in the global market even when your country is going through a tough time. This will mean that individuals,
companies and even banks will no longer have to worry about their investments, especially during unexpected events like wars, depressions and natural disasters. With any additional costs and complexities
out of the way, businesses will start making more foreign investments and will create more
opportunities together. This is expected to increase the overall GDP
of the world by $9 trillion and can tremendously improve standards of
living in developing countries. All of these make it look like having a universal
currency is a great idea. So why don’t we go ahead and do it? Well, hold on a second… These are all hypothetical scenarios and we
don’t know what challenges we’ll discover if we try to do this in real-life. But let’s try to make an educated guess. For starters, moving to a single currency
system will cause a lot of confusion and make people lose their sense of wealth. For example, if a single currency gets implemented,
imagine the life of people living in Vietnam where 1 US Dollar is worth
over 22,000 Vietnamese Dong. Some of them could go from being a billionaire
to a millionaire overnight and feel like they lost most of their wealth, even if they continue to have the same value of money. Not only that, adopting a single currency
for the whole world means that we’ll have to agree on a one-size-fits-all monetary policy
(similar to what we have with the Euro today). While it has its benefits, it will offer no
flexibility to independent nations and make it harder for them to deal with their
own unique economic problems. For example, because they weren’t using
a common currency, Iceland was able to manage their economic crisis better by deprecating
the value of the Krona. However, even though Greece probably needs
to do something similar, an adjustment (if it can happen at all) will take years because they’ve agreed to use the Euro. Meanwhile, other wealthier nations in Europe,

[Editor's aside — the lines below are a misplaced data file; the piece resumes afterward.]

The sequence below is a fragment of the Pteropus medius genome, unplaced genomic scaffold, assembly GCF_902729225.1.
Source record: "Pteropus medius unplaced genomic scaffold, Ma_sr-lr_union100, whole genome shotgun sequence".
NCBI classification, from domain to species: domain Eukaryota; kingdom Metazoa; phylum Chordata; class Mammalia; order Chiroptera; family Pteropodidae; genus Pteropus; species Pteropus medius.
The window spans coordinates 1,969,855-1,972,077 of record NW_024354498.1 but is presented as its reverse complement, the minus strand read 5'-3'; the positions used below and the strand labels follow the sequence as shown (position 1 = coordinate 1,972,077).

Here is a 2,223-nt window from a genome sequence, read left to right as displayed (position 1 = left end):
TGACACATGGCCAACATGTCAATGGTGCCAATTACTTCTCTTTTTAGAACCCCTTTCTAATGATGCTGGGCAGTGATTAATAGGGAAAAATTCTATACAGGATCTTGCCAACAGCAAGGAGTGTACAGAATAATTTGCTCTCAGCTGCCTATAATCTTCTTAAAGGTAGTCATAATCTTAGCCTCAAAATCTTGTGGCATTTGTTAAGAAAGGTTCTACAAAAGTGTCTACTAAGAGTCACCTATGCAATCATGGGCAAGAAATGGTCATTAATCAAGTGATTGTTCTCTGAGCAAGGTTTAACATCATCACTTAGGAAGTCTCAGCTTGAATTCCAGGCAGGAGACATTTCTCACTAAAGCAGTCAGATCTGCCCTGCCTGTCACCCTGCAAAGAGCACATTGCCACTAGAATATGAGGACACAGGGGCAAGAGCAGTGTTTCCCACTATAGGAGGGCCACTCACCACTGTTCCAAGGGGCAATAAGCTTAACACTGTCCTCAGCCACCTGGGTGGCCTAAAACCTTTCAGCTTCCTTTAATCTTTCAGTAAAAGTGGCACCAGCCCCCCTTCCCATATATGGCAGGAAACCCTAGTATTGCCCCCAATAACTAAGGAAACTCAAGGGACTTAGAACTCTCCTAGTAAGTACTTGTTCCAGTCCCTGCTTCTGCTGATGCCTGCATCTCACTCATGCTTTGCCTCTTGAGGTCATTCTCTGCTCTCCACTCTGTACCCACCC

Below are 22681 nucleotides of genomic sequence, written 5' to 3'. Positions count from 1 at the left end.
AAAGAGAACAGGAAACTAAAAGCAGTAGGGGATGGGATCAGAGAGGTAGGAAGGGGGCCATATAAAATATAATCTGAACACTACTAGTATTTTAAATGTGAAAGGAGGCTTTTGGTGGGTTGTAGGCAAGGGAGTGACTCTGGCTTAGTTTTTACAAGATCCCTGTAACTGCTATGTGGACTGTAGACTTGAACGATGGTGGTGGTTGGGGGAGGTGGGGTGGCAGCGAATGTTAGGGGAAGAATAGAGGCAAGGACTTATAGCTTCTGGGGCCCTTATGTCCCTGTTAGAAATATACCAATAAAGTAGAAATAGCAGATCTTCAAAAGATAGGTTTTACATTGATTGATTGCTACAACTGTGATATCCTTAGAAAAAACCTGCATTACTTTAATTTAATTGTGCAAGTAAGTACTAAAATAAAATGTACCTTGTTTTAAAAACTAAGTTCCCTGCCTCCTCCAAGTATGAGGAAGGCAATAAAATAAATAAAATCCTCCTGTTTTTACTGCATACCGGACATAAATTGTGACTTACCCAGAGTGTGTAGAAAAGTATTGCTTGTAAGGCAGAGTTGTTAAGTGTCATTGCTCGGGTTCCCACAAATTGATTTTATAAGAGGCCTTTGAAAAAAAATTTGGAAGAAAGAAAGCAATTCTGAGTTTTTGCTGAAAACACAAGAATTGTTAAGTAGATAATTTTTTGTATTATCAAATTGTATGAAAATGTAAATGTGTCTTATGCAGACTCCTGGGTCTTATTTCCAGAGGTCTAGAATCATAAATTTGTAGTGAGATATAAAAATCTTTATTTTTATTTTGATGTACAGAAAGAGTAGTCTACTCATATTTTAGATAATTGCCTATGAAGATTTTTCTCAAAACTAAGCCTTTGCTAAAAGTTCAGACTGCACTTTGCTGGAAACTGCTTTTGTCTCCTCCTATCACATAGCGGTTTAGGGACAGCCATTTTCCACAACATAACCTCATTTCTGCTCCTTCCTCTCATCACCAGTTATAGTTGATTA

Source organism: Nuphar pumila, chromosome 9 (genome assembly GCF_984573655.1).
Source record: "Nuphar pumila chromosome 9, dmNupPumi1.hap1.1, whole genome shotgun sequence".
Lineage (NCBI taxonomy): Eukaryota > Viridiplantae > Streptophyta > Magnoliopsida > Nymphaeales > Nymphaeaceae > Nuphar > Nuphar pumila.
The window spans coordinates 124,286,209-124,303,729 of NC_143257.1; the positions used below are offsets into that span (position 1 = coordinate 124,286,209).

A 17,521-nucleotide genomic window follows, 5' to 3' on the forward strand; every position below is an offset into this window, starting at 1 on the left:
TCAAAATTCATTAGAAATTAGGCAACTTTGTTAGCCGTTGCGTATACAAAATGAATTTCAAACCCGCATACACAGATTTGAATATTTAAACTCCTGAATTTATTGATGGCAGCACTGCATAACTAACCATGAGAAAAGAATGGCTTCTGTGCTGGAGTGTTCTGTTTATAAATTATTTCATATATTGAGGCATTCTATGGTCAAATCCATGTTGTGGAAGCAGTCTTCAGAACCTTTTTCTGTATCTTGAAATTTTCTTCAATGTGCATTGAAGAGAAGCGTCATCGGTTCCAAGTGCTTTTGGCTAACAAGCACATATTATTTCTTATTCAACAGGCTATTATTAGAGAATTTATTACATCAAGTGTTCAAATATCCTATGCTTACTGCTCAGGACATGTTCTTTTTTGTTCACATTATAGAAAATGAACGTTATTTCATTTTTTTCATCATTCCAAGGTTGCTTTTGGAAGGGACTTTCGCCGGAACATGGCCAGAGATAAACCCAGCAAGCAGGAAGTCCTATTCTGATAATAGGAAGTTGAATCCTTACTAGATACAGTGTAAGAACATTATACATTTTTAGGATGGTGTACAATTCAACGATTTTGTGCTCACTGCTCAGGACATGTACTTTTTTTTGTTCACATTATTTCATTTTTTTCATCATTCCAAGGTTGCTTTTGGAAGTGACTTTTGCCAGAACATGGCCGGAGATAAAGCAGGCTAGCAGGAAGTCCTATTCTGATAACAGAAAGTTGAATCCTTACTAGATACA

like Germany, for example, will have to shoulder the economic impact of countries like Greece, Spain and Portugal who are facing their own economic challenges. These sort of problems are already starting
to show up in real-life with the euro, a currency that was adopted by just
19 countries in the same region. Imagine how hard it would be for us to achieve
this with hundreds of countries from different parts of the world facing very different challenges. More than anything else, the hardest part
of adopting a universal currency is setting up a centralized union to regulate it. In addition to the almost impossible task
of deciding who would be in charge, we’ll need all of our leaders to let go
of some of their power in order for the greater good of the entire world. They will also need to agree on sound financial
policies that work for everyone, and not just for themselves. While all of this might seem unlikely,
it’s not impossible. The world has already seen drastic changes
made to foreign exchange in recent history. With the introduction of floating currencies
in 1971 and the Euro in 1999, our leaders have shown that they are ready to try bold
ideas to make life better for everyone. So even if we don’t move to
a single currency right away, there’s a good chance that we will
take a few steps in that direction. With some countries, including Russia and
China, as well as the United Nations expressing interest, it might not be long before we get started. Only time will tell if we’ll be able to
do any of this successfully and have a positive effect on our society. If you enjoyed watching this video, please
show us some support by hitting the like button and subscribing to our channel. To learn more about this topic, check out
some of these videos that offer some great insights on currency exchange. You can also check out our recent video
on climate change which talks about why we should
come together to save our planet. Thanks for watching and see you in the next one!